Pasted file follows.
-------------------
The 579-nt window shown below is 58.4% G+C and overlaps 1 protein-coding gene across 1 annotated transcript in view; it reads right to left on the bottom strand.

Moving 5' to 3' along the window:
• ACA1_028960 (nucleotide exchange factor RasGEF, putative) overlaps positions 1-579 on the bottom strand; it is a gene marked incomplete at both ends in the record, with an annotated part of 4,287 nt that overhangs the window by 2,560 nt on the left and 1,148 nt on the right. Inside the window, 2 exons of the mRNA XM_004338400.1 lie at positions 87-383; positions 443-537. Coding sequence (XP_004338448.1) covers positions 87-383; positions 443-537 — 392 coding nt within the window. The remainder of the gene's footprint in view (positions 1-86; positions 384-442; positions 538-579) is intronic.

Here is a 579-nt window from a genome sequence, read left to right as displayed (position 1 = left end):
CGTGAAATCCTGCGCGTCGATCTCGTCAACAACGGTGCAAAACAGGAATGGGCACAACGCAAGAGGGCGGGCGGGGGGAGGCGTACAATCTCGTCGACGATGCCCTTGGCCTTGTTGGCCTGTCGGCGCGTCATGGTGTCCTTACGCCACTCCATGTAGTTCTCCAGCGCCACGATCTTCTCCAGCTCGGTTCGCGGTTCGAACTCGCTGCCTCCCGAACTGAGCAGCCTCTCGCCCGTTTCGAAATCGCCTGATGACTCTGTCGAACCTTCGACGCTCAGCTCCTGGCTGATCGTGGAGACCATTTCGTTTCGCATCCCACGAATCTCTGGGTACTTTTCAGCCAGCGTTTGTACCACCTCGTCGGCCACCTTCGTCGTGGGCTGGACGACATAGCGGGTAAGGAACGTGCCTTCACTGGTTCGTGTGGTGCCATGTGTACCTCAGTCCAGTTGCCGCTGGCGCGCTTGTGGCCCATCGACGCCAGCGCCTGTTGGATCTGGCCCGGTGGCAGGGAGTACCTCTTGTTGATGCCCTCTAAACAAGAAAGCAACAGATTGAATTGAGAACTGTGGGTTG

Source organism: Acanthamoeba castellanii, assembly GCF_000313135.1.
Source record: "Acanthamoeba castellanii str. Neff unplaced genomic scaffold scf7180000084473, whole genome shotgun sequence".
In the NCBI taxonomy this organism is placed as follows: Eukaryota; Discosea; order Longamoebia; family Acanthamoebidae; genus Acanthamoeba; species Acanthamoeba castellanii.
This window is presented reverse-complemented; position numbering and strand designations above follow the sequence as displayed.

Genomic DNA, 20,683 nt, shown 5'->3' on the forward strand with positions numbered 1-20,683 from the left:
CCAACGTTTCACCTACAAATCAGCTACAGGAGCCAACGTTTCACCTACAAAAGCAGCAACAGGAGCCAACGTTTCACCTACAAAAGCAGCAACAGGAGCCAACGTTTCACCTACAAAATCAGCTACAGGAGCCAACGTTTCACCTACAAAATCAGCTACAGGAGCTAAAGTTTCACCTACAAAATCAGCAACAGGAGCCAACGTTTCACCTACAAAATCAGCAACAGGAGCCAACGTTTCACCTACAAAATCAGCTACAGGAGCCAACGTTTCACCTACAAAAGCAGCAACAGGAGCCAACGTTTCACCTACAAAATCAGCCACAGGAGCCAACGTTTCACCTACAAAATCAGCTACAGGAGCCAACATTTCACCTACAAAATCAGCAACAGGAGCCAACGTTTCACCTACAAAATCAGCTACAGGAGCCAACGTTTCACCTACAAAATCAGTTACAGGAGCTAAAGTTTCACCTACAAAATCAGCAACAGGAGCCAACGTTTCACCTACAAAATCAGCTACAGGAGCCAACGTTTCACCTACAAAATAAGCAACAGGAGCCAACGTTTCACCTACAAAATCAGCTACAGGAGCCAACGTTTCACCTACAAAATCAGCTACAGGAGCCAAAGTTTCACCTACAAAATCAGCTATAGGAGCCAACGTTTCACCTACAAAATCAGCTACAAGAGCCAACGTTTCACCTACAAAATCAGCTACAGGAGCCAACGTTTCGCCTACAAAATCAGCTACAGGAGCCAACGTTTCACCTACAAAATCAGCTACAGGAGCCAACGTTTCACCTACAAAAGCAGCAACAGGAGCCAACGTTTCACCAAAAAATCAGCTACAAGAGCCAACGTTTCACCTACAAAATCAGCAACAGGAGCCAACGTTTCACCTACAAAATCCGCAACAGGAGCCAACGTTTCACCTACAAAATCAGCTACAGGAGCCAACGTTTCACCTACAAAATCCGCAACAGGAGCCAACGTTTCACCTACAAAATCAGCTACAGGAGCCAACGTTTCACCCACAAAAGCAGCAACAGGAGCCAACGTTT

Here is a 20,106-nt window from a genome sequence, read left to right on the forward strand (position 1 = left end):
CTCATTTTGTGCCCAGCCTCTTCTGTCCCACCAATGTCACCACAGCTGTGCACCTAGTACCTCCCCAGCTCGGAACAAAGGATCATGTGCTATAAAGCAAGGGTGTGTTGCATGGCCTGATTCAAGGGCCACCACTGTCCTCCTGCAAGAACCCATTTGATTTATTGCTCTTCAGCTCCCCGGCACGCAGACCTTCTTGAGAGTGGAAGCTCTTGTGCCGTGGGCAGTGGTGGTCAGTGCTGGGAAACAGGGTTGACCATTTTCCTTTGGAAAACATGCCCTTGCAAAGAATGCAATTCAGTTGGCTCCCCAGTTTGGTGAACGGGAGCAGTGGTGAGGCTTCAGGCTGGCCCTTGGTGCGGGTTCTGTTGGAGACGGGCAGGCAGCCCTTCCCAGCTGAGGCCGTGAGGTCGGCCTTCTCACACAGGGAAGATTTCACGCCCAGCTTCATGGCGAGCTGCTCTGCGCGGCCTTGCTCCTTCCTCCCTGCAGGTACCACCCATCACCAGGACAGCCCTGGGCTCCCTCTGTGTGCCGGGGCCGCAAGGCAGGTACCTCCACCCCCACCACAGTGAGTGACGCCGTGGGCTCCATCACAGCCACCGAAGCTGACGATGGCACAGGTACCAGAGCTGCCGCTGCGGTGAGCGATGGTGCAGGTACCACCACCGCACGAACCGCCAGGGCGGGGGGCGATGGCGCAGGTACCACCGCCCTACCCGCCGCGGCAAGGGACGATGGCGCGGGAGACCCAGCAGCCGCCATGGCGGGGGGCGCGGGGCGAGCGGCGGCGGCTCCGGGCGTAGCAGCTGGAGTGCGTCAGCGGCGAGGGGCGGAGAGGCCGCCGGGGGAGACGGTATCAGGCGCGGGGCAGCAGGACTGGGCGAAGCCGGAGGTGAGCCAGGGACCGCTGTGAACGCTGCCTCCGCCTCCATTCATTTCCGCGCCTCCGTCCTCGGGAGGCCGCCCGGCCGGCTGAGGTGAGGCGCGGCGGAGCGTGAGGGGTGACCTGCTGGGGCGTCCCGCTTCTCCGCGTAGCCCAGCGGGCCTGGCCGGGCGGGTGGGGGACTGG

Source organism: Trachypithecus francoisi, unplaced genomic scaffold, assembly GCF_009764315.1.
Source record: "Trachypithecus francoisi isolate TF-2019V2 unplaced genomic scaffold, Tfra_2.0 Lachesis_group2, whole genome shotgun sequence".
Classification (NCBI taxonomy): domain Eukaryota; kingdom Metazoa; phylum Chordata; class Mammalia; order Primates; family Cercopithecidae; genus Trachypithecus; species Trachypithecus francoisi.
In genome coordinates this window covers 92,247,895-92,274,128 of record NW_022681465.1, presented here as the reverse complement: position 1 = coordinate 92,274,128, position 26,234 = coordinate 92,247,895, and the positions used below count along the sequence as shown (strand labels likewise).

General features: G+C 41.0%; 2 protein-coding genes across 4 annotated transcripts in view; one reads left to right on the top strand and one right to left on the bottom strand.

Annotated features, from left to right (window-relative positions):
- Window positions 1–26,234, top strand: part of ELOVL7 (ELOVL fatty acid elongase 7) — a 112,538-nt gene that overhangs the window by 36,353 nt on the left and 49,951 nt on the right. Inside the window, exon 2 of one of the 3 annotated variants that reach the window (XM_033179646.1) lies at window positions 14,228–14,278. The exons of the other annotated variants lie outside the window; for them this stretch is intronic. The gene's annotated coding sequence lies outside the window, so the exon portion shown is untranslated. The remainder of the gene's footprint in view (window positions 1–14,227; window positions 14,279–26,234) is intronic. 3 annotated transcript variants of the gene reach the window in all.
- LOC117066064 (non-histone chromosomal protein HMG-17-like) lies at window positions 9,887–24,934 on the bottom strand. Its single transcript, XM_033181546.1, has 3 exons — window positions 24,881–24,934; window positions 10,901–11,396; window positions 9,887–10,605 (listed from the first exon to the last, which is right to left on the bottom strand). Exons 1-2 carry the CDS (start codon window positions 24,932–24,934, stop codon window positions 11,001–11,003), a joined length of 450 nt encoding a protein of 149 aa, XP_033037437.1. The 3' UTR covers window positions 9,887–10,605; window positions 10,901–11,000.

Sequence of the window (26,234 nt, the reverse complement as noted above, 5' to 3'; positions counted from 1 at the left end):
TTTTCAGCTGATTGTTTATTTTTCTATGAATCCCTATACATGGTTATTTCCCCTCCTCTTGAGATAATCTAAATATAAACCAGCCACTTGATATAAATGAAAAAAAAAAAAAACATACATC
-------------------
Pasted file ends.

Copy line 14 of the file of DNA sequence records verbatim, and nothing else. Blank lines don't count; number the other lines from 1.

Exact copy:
Source organism: Trachypithecus francoisi, unplaced genomic scaffold, assembly GCF_009764315.1.